The overall effect of the Sharpe decision by Mr. Justice Shaw had many in society recoiling with dismay. We have heard that today in the House. That a learned judge would in fact open the door to potential pedophiles and those who take advantage of youth, who denigrate images and engage in writings that have a very corrosive effect on social norms, is a travesty.

Works of this nature go against the very fabric of what is acceptable in a moral and just society. There can be no denial that a direct correlation exists between the fantasies of sick individuals and the harm created to children. Why risk the potential danger, when the collective will of the people would see this material stricken from existence?

In handing down the Sharpe decision, Justice Shaw effectively broadened the interpretation of the current exemption or defence of artistic merit.

To remind members, section 1 of the Charter of Rights and Freedoms guarantees the rights and freedoms, “subject only to such reasonable limits prescribed by law as can be demonstrably justified in a free and democratic society”. The contention that section 1 limits are justifiable in this case are correct when weighed against the potential harm to children and the intent of Parliament to protect the rights of those most vulnerable. Simply put, it is my belief that the Supreme Court erred when it favourably interpreted the Shaw decision. Unfortunately I do not think the minister's lawyers understand that.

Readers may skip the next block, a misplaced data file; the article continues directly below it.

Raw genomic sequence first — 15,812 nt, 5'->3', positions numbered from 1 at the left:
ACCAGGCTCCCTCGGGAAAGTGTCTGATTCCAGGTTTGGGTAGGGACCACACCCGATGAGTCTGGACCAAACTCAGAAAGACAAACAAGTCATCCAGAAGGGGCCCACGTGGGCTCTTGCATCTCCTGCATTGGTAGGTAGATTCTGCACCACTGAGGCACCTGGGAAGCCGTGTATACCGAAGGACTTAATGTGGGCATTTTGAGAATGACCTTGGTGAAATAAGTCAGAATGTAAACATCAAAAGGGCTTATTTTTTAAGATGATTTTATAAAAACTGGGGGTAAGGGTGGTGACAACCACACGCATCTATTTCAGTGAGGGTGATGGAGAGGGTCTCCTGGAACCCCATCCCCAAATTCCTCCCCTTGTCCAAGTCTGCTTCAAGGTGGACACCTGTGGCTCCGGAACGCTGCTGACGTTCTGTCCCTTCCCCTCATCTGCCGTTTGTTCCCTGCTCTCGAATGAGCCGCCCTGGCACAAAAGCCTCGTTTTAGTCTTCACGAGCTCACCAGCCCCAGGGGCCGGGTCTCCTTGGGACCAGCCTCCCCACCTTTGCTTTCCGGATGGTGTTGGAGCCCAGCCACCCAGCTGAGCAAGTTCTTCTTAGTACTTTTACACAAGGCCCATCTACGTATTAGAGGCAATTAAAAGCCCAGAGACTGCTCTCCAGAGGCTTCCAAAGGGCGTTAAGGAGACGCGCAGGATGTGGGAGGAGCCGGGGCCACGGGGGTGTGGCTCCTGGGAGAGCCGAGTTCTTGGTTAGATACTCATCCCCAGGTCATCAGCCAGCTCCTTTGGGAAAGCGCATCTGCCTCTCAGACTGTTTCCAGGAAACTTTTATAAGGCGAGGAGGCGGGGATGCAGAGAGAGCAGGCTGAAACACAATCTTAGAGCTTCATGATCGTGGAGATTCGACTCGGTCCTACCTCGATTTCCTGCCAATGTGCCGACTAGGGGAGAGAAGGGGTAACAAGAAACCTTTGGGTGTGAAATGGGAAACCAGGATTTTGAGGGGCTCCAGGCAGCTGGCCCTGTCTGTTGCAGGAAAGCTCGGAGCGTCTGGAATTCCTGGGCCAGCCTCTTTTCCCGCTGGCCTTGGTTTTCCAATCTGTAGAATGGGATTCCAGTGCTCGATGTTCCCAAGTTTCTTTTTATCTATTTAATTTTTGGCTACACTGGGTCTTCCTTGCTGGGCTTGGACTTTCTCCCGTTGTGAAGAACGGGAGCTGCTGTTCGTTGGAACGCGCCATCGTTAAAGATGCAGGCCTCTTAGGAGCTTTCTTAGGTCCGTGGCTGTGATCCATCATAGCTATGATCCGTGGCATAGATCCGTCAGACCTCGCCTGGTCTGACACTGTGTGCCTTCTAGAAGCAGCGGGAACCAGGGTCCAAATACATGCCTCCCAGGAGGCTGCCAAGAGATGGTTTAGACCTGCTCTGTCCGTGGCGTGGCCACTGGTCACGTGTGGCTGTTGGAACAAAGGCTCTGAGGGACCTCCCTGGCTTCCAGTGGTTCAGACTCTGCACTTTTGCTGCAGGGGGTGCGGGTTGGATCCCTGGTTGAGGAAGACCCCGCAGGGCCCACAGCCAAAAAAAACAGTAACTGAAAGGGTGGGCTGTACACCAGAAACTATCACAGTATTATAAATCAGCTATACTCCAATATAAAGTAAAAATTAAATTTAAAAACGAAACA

The Progressive Conservative Party has been supportive in the past of the law enforcement community victims' groups and child advocates who are constantly tasked and constantly struggling with a lack of resources available to them. We desperately need legislation that will protect children. We believe that this legislation is not strong enough. I urge the government and the minister to consider some of the arguments being put forward in the House today.

Again, the objective of this new bill is to protect children. It does not do that. Please allow some of the amendments suggested by this side of the House to be considered by the government. Do not just categorically deny the opposition that simply because we are the opposition.

The Government of Canada is here to protect children and that is what we want it to do.

Criminal Code
Government Orders

12:35 p.m.

Canadian Alliance

Ken Epp Elk Island, AB

Madam Speaker, I have a couple of things to say on the bill. I think it would be appropriate for me to begin by making a very important announcement.